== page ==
Lebegue quickly makes impact with patents, published work
Not many people have accomplished as much as Chloe Lebegue in such a short time.
Lebegue, who earned her Doctor of Pharmacy degree in 2020, already finds herself with patents for a new treatment and a sterilizing compound along with one paper published in a peer-reviewed journal and another pending publication.
She came to the University of South Carolina as an Honors College student. As an Honors student, she was required to research and write a senior thesis. Lebegue asked Michael Wyatt, professor and interim director of the Drug Discovery and Biomedical Sciences department, to serve as her thesis advisor.
“I remember when Chloe approached me with the research idea in 2016,” Wyatt says. “In my 20 years, I have had more than 100 enthusiastic students approach me, but this conversation was very different. She had clearly read about the topic much beyond what I had covered in class.”
Lebegue’s research focused on using bacteria to treat phenylketonuria, which causes an increased amount of phenylalanine in the bloodstream. It is a rare genetic condition that results in decreased metabolism for those affected with the disease.
Lebegue filed for a research patent in 2018, and it was granted in 2020. She also made several professional presentations as a student, including at the 2020 Pharmabiotics Industry Conference in Paris. She learned to speak French in preparation for her trip.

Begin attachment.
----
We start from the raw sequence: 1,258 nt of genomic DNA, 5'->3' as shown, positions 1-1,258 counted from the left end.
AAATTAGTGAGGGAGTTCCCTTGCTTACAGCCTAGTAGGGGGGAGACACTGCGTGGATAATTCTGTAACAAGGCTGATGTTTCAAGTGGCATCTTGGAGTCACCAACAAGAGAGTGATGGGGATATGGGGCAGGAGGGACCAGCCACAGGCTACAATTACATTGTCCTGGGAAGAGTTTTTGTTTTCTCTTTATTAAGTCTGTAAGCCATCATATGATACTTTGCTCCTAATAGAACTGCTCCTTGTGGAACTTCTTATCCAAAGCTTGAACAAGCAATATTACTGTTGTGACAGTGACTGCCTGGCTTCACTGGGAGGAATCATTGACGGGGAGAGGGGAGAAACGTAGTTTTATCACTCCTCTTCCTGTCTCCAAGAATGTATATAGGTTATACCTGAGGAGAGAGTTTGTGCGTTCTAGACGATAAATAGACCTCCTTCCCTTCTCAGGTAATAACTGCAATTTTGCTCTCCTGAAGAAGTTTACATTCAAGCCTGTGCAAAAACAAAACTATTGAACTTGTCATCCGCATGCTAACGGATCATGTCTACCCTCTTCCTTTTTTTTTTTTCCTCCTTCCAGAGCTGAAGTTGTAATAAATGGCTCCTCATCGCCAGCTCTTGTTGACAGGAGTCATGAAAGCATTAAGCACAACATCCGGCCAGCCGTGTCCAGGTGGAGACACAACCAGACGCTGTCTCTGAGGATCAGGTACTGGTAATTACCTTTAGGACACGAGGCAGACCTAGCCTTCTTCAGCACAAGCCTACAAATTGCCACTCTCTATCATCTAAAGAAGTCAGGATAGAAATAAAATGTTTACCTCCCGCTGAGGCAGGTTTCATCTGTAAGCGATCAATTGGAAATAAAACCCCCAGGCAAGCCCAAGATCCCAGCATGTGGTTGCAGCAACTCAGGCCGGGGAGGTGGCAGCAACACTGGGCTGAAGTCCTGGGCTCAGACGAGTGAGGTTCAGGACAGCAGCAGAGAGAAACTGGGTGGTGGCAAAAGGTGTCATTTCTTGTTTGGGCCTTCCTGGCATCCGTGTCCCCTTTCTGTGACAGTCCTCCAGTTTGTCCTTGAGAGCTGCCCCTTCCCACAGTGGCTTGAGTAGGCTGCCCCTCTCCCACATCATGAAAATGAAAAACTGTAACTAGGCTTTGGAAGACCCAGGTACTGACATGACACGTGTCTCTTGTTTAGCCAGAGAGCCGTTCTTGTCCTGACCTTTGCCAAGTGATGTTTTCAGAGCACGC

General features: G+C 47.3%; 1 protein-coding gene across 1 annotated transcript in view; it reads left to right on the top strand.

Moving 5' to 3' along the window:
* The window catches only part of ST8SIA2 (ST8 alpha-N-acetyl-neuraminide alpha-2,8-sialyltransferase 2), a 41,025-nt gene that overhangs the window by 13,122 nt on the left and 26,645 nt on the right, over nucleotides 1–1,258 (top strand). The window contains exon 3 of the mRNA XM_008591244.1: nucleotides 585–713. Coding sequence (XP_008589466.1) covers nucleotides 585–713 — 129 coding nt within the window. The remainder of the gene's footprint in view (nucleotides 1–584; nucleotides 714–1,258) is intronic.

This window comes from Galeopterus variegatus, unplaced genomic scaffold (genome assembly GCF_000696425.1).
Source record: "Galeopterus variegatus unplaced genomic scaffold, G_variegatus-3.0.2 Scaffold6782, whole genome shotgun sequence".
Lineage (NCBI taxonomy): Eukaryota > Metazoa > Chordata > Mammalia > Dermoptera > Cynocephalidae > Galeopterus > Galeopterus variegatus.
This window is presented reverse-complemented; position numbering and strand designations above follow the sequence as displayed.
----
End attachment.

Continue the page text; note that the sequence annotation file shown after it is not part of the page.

“The day we landed, I was standing outside the Eiffel Tower and heard the news that the pandemic had been declared,” she says. “Fortunately, I still was able to present my research and then quarantined for 14 days when I got home.”
I encourage everyone to pursue your passion. When you are doing something that you see value in, it doesn’t feel like work.
Chloe Lebegue, Pharm.D. Prisma Health–Upstate
During an academic rotation with Wyatt, they collaborated on an article, “Microbes as Drugs: The Potential of Pharmabiotics,” which was accepted to the peer-reviewed journal Pharmacotherapy.
In her fourth year, Lebegue worked as a pharmacy intern at Pharmacy Consolidation Services Center with Prisma Health–Upstate in Greenville, South Carolina. She was assigned a project to find a solution for the disinfectant shortage, resulting in the creation of a formulation that eventually supplied more than 300 health care facilities during the pandemic. She has since received a provisional coverage for a patent on that formula.
Lebegue is now the pharmacist in charge of compounding and repackaging at Prisma Health–Upstate.
“The patents were an idea that became a passion,” she says. “One thing has led to another, and I encourage everyone to pursue your passion. When you are doing something that you see value in, it doesn’t feel like work.”